Solution Development in International B2B Proposals

Putting together a valuable B2B process

Differences mean professional possibilities. Cultural differences, native language differences, and time zone differences are all parts of international proposal development. Working with culturally diverse technical subject matter experts across the world presents meaningful opportunities (and challenges) for proposal professionals. How? They must help translate domain-specific, quantitatively focused solutions into a hard-hitting business case.

Unlike U.S. federal government competitive procurements, commercial business-to-business proposals can involve several face-to-face interactions with the customer’s management and technical teams subsequent to the release of the final solicitation documents. This presents multiple opportunities to successively enhance and tune the management and technical solution sets. Given the 24/7 work cycle and customer expectations for rapid modifications and iterations, the velocity of this process makes the international commercial proposal development environment particularly invigorating. It also becomes quite demanding from perspectives such as communication and document configuration control.

Working with culturally diverse technical subject matter experts across the world presents meaningful opportunities (and challenges) for proposal professionals.

To be sure, there are considerable similarities between commercial B2B solicitations and U.S. federal competitive RFPs. In a recent $100 million commercial request for solution, for instance, there were numbered sections that addressed format, page count, and file-naming conventions—similar to Section L of the Uniform Contract Format of the Federal Acquisition Regulation. In addition, there were evaluation criteria and considerations nearly identical to Section M. There was also discussion of quality, capability, cost management, approach, and value to be delivered—clearly recognizable language from the federal market space. Of note in the commercial RFS was special focus on “ensuring that the relationship and operational interaction with [the client] will be well managed.” Clearly, the long-term interaction between offeror and ultimate client was envisioned by that client to extend far beyond a transactional level.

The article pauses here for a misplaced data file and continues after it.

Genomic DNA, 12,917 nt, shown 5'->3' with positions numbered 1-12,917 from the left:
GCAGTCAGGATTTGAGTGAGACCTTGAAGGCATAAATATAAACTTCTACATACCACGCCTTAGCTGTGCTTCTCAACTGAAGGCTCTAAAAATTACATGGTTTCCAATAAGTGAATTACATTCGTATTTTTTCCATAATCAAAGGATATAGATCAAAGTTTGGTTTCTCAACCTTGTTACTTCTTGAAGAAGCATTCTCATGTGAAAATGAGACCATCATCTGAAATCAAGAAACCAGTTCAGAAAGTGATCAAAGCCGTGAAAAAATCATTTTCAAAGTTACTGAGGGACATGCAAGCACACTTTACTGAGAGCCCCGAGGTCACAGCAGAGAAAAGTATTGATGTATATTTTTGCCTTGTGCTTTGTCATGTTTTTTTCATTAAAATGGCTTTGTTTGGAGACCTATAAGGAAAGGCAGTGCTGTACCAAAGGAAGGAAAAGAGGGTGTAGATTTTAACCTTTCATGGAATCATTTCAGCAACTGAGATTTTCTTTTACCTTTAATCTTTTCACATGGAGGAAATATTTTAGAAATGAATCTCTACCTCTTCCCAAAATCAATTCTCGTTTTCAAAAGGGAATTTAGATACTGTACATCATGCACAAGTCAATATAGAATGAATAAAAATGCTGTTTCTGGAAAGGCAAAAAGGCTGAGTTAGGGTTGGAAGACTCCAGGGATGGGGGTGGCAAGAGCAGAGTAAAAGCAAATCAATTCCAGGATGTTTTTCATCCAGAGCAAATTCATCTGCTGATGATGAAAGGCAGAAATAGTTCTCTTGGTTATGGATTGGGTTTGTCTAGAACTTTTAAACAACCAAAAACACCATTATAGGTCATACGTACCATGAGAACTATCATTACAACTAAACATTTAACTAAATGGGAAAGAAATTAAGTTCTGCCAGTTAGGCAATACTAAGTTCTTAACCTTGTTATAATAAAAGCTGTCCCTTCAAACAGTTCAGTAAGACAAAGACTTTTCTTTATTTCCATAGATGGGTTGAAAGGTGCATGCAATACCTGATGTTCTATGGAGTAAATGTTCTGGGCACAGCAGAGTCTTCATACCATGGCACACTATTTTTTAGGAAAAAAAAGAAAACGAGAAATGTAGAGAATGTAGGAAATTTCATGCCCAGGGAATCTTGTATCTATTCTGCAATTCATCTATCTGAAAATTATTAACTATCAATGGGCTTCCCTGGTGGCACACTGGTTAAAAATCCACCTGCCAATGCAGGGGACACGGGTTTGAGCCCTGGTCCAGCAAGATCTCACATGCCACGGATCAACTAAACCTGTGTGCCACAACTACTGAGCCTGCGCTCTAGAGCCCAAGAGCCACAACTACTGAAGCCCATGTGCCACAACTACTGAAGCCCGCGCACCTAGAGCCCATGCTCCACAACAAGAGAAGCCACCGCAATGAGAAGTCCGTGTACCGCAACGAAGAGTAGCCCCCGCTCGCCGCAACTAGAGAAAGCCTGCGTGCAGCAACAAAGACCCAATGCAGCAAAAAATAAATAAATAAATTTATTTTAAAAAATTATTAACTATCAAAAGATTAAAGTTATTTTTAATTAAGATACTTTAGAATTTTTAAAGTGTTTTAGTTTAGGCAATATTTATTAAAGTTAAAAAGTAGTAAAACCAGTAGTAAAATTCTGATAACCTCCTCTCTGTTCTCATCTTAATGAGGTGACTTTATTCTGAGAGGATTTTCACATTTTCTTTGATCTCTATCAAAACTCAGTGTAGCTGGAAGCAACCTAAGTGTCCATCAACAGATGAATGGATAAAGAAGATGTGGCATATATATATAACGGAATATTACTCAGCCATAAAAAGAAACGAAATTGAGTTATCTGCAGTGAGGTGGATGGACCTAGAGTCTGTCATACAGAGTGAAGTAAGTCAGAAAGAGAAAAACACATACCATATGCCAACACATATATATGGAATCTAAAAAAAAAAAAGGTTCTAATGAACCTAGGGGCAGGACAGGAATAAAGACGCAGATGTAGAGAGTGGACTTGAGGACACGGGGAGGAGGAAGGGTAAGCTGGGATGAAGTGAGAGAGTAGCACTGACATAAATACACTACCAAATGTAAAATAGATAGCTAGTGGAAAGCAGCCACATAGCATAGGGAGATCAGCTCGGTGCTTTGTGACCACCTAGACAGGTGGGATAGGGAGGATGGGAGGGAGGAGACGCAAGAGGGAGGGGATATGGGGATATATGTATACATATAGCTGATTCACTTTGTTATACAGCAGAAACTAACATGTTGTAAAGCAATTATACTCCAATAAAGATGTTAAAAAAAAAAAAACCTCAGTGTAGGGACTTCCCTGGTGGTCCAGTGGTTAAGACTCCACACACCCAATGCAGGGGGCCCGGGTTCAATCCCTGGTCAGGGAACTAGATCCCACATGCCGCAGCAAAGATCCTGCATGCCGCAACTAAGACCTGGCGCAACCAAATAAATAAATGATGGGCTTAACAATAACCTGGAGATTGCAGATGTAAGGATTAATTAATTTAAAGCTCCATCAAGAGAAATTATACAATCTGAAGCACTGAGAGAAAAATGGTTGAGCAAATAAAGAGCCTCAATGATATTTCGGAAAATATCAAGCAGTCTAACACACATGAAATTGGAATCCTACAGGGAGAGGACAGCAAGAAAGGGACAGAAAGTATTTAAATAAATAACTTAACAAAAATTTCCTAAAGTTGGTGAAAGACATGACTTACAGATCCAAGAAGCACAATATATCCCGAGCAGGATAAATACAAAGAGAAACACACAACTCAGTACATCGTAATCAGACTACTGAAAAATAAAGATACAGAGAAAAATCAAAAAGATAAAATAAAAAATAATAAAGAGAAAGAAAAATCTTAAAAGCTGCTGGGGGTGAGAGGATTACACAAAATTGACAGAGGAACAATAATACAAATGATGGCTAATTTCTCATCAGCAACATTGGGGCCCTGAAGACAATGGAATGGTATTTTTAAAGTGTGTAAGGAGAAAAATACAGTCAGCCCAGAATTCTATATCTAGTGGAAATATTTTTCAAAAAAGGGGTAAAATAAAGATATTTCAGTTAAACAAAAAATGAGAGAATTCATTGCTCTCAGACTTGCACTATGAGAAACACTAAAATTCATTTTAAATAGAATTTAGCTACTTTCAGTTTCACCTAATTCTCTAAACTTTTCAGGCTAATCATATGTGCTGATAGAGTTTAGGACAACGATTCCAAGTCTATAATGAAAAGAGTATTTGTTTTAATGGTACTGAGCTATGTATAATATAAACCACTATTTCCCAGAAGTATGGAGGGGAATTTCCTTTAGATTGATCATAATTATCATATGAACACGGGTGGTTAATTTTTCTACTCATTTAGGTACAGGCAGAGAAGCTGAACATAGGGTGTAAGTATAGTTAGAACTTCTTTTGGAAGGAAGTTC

Data analytics, Agile data stores, Lean principles, Centers of Excellence, and robotics were important elements in the technical solution set for this particular commercial proposal. However, the pivotal decision makers of the ultimate client—a multibillion-dollar, European-based corporation with a global presence—directed laser-like attention toward the business side of the equation. They zeroed in on the business value to be delivered by the talented people, advanced processes, deep knowledge, and leading-edge tools presented in the offeror’s proposal. Indeed, there was an entire series of pre- and post-RFS-release meetings that focused almost exclusively on the business case and the sustainability of the potential long-term partnership.

Therefore, technical details—which certainly needed to be presented and illustrated—had to be transformed into business benefits. These encompassed compressed “time-to-value” horizons, decreased total cost of ownership, increased corporate-level visibility into the program, relevant “value levers” and when to activate them, and lower risk profiles, as well as support for triple bottom line, or TBL, business practices. TBL addresses the social contributions, environmental sustainability, and financial dimensions of a corporation. And the proposal had to demonstrate how the ultimate client would move up the “value chain” within its particular industry, based upon the solutions being offered. Conceptualized by Dr. Michael E. Porter of the Harvard Business School, value chain refers to changing business inputs into business outputs such that they have greater value than the original cost of creating those outputs.

Among the valuable lessons learned:

  • Appoint two document “owners” for each proposal module—one in the U.S. and the other in India or South Africa, for example, to cover the entire 24-hour cycle in a given day. These document owners will be fully accountable for configuration (version) control.
  • Introduce all core team members early in the proposal life cycle, to facilitate full understanding of roles and decision-making authority, swim lanes, plan of action, and milestones.
  • Conduct regular “stand-up” teleconferences to communicate progress, priorities, critical near-term issues, and the geographic location of core team members so everyone knows in which time zones they are working. Over-communication is critical to success within distributed teams.
  • Develop the end-to-end proposal outline early in the process, and continually validate it against the solicitation document and client verbal directions, as they evolve over time, to ensure exacting and full compliance.

Dr. Robert S. Frey, APMP Fellow, PMP®, is co-owner and principal at Successful Proposal Strategies LLC. His book Successful Proposal Strategies for Small Businesses (Boston: Artech House) reflects insights, lessons learned, and best practices from his 30 years of professional proposal development. He can be reached at 410-812-1177 or

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